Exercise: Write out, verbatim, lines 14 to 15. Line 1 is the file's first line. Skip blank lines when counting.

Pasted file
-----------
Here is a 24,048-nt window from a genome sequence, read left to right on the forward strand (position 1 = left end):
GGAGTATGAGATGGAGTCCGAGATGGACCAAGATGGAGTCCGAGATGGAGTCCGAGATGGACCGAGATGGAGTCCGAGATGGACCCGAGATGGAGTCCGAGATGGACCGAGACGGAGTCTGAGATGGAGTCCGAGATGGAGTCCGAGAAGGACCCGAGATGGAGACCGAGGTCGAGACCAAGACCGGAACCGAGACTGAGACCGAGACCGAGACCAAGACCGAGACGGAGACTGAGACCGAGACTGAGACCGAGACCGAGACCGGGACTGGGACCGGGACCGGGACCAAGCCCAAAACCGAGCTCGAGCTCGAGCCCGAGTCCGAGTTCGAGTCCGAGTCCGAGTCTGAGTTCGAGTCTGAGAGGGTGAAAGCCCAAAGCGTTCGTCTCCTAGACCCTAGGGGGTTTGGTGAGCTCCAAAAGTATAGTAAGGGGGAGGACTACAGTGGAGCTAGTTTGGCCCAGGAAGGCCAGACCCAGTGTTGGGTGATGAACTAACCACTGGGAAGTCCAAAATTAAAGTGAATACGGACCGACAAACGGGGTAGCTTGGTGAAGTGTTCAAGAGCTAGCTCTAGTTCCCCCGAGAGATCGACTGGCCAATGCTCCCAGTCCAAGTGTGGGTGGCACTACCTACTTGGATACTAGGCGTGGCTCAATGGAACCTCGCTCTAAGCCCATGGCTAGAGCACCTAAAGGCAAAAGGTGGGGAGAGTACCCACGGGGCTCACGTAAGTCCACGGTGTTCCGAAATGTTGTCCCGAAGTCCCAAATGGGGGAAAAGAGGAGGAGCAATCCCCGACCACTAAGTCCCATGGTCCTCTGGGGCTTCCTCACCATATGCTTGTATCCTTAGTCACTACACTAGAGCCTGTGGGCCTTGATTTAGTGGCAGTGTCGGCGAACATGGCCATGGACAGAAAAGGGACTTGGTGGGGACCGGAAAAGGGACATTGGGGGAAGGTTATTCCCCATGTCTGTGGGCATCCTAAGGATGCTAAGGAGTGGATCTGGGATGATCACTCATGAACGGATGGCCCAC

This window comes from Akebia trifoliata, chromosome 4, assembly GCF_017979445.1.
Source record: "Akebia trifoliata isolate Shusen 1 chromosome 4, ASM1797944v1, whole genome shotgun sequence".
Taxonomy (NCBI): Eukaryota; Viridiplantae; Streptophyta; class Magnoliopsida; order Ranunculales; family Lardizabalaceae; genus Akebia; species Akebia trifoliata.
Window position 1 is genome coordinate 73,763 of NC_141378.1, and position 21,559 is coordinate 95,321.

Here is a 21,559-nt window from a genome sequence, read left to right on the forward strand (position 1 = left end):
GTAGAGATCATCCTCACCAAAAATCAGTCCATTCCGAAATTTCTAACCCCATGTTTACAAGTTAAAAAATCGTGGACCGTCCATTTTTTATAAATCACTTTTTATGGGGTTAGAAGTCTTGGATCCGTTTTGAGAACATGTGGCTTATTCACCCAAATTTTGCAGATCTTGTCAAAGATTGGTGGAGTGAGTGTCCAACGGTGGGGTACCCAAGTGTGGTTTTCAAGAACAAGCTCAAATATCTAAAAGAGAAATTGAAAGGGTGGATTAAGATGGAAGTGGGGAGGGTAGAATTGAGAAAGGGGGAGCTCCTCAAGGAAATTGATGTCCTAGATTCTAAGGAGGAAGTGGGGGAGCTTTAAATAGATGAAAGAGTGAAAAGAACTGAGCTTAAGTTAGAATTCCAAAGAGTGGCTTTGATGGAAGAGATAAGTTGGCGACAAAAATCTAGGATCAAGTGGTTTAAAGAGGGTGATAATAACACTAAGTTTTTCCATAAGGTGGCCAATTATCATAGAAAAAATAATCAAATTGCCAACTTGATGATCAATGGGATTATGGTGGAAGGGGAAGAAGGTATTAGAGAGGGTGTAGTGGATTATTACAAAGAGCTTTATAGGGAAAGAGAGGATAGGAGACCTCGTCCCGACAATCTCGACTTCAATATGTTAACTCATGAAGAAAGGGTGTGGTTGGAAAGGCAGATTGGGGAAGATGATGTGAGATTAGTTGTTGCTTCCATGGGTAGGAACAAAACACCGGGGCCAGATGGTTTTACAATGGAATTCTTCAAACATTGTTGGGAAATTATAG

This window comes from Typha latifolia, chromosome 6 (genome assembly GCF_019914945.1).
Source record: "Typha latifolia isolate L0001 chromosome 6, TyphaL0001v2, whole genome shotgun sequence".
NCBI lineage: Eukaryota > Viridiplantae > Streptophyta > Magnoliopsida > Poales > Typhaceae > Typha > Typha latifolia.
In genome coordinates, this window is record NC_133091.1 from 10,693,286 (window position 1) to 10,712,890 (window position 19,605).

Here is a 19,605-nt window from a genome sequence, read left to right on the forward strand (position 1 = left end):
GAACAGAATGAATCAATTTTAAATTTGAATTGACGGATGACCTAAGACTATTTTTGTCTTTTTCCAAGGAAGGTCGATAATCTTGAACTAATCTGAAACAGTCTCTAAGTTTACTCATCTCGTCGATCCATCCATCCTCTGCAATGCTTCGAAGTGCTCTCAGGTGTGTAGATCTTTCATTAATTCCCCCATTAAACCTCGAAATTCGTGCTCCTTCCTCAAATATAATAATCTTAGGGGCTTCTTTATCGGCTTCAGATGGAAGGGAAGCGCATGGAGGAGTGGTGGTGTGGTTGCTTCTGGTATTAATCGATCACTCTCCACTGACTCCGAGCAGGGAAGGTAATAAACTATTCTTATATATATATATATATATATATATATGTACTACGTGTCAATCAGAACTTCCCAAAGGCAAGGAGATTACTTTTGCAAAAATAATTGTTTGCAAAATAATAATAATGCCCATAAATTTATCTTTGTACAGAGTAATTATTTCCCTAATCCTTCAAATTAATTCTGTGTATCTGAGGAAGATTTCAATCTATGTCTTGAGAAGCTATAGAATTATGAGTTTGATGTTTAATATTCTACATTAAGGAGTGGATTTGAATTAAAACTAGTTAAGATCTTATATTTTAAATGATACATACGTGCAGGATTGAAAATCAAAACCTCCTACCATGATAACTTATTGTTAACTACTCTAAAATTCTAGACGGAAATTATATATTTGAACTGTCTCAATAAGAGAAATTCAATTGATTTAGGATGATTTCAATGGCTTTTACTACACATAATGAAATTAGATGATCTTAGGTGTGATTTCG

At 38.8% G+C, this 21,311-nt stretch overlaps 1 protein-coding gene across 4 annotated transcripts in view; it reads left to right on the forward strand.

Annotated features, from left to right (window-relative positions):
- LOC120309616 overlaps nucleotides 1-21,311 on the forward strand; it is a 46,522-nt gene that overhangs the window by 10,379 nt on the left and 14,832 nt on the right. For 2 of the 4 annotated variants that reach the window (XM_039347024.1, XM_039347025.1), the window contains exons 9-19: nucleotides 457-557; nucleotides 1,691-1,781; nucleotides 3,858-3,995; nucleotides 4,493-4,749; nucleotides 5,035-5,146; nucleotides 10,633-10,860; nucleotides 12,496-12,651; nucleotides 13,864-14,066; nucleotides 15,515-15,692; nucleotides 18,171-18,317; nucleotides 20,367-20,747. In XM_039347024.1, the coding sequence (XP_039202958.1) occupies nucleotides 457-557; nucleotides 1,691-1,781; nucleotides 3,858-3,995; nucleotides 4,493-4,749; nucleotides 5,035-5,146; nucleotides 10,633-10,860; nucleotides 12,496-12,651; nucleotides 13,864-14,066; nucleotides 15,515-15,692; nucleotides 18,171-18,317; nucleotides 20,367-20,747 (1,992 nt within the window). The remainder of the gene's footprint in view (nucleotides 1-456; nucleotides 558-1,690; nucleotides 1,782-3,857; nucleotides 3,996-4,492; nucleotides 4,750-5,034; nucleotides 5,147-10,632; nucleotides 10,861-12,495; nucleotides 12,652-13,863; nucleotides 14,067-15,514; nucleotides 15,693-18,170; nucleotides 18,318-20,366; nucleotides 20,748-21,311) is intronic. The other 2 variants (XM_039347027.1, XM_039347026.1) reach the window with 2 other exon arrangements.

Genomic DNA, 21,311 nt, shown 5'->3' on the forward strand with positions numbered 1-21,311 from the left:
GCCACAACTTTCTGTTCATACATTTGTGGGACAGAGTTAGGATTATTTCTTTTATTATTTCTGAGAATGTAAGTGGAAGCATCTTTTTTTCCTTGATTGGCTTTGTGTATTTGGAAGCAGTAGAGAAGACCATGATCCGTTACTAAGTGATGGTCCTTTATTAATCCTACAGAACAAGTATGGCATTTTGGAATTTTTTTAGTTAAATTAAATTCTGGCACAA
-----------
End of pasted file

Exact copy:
GAACAGAATGAATCAATTTTAAATTTGAATTGACGGATGACCTAAGACTATTTTTGTCTTTTTCCAAGGAAGGTCGATAATCTTGAACTAATCTGAAACAGTCTCTAAGTTTACTCATCTCGTCGATCCATCCATCCTCTGCAATGCTTCGAAGTGCTCTCAGGTGTGTAGATCTTTCATTAATTCCCCCATTAAACCTCGAAATTCGTGCTCCTTCCTCAAATATAATAATCTTAGGGGCTTCTTTATCGGCTTCAGATGGAAGGGAAGCGCATGGAGGAGTGGTGGTGTGGTTGCTTCTGGTATTAATCGATCACTCTCCACTGACTCCGAGCAGGGAAGGTAATAAACTATTCTTATATATATATATATATATATATATATGTACTACGTGTCAATCAGAACTTCCCAAAGGCAAGGAGATTACTTTTGCAAAAATAATTGTTTGCAAAATAATAATAATGCCCATAAATTTATCTTTGTACAGAGTAATTATTTCCCTAATCCTTCAAATTAATTCTGTGTATCTGAGGAAGATTTCAATCTATGTCTTGAGAAGCTATAGAATTATGAGTTTGATGTTTAATATTCTACATTAAGGAGTGGATTTGAATTAAAACTAGTTAAGATCTTATATTTTAAATGATACATACGTGCAGGATTGAAAATCAAAACCTCCTACCATGATAACTTATTGTTAACTACTCTAAAATTCTAGACGGAAATTATATATTTGAACTGTCTCAATAAGAGAAATTCAATTGATTTAGGATGATTTCAATGGCTTTTACTACACATAATGAAATTAGATGATCTTAGGTGTGATTTCG

At 38.8% G+C, this 21,311-nt stretch overlaps 1 protein-coding gene across 4 annotated transcripts in view; it reads left to right on the forward strand.